A remnant of Second Avenue’s theater district

Not much remains of lower Second Avenue’s glorious past as the “Jewish Rialto,” a theater district running from Houston to 14th Streets, with 11 theaters as well as cafes and dairies catering to actors and performers.

But laying low on East Seventh Street off what was once “Yiddish Broadway” is the four-story Hebrew Actors Union, founded in 1888.

It’s got some cracked windows now, and the union itself hasn’t been active in two decades.

Yet it meant something to the Yiddish theater world during its peak (and decline) from the 1920s to the 1960s.

The HAU was the first actor’s union in the U.S., initiating a set pay scale and keeping non-union actors out of union productions.

“it represented New York’s Yiddish theater in all its vigor and energy,” writes David Freeland in his wonderful 2009 book Automats, Taxi Dances, and Vaudeville.

The theaters are mostly gone, of course, save for this one on 12th Street.

And the leading men and women who once thrilled audiences are memorialized in cement across the street.

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3 Responses to “A remnant of Second Avenue’s theater district”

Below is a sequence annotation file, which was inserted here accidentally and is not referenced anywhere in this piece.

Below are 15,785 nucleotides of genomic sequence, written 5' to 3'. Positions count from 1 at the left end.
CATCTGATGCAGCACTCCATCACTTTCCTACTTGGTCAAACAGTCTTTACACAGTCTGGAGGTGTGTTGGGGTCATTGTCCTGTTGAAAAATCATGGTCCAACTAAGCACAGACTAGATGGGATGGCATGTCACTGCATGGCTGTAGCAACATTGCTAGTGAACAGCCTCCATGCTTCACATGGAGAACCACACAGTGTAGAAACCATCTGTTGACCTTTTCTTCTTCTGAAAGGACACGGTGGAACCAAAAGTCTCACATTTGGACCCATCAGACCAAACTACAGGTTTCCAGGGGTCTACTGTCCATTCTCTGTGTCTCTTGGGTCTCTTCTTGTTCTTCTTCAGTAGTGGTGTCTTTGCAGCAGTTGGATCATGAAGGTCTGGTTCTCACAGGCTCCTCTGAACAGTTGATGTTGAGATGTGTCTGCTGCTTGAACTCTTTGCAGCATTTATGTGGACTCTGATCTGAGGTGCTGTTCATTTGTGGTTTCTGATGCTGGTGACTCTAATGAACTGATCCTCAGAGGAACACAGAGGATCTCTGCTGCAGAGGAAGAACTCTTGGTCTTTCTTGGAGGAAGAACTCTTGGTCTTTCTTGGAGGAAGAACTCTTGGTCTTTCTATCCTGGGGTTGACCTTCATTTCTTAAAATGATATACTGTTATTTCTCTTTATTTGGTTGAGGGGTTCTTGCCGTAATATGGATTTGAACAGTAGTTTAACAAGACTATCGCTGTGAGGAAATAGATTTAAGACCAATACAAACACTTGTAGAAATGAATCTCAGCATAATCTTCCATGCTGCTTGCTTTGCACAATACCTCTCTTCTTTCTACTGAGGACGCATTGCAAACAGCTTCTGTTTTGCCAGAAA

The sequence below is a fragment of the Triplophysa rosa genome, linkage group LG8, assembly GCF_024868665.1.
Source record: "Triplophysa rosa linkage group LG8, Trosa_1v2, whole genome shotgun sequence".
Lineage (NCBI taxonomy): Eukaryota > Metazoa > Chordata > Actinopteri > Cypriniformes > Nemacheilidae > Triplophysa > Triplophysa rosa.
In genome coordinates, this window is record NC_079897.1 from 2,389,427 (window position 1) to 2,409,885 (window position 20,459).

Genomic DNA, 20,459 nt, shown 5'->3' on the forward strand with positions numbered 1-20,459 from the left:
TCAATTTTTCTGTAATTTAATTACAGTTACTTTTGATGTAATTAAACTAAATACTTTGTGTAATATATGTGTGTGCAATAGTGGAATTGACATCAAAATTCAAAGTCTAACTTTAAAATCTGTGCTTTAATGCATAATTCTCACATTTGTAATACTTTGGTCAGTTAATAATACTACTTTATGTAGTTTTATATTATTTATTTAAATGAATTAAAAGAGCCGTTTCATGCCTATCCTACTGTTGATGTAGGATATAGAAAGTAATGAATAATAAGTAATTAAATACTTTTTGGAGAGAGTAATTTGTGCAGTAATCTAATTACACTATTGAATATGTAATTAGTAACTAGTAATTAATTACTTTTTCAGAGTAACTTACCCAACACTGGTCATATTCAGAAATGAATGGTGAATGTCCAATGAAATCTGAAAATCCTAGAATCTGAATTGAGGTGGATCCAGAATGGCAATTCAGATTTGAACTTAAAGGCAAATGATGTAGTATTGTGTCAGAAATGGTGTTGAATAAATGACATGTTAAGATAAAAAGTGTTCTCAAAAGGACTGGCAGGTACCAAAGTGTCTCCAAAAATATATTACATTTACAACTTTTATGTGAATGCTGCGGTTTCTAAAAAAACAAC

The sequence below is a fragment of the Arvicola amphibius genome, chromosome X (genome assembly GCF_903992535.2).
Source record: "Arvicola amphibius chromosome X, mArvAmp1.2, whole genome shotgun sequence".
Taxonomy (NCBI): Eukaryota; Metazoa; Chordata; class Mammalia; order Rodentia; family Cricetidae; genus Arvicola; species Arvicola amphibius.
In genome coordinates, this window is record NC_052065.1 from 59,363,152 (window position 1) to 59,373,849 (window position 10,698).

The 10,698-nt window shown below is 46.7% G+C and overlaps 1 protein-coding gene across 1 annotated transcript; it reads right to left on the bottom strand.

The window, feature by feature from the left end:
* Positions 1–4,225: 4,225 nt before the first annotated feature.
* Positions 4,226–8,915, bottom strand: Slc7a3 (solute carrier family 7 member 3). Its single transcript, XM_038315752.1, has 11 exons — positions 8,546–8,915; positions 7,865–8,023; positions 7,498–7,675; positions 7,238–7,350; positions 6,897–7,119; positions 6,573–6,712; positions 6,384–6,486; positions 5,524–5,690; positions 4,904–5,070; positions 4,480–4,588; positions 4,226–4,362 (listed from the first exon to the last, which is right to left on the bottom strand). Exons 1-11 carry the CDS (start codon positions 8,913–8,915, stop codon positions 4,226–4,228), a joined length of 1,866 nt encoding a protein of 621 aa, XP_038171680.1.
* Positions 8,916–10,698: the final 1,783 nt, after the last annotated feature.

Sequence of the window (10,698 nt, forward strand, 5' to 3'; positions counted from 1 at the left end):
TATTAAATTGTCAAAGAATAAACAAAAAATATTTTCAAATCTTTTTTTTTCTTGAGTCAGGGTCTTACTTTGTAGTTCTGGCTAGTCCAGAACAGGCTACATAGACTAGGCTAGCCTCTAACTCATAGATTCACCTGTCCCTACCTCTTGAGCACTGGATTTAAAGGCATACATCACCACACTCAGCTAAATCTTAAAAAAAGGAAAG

1. Goy boy Says:

    “cafes and dairies”?

    There were cows on Second Avenue? lol

    I think you mean “dairy restaurants”, like Ratner’s: eating establishments that didn’t serve meat, in observance of Kosher restrictions that forbid serving diary and meat in the same place.

  2. The Day | How Was Your SantaCon? - The Local East Village Blog - NYTimes.com Says:

    […] Ephemeral New York recalls a time when Second Avenue was known as “Yiddish Broadway,” and a building on East Seventh Street housed the Hebrew Actors Union, founded in 1888. […]

  3. Josie Says:

    I never noticed the Hebrew Actors Union plaque on East 7th Street when I lived in the area. Thanks. I remember a couple of Yiddish theaters in operation on lower Second Avenue in the mid-1950s and seeing Leo Fuchs in huge letters on a marquee.

    It’s unfortunate that New York Architecture set forth, erroneously, that the Yiddish Art Theatre (located on the corner of 12th Street and Second Avenue) was renamed Fillmore East (which was between 6th and 7th Streets on the west side of Second Avenue). Also unfortunate that they just let stand a commenter’s correction without acknowledging it and without editing the original entry. Allowing the original mistake stand is sure to misinform a great many readers.

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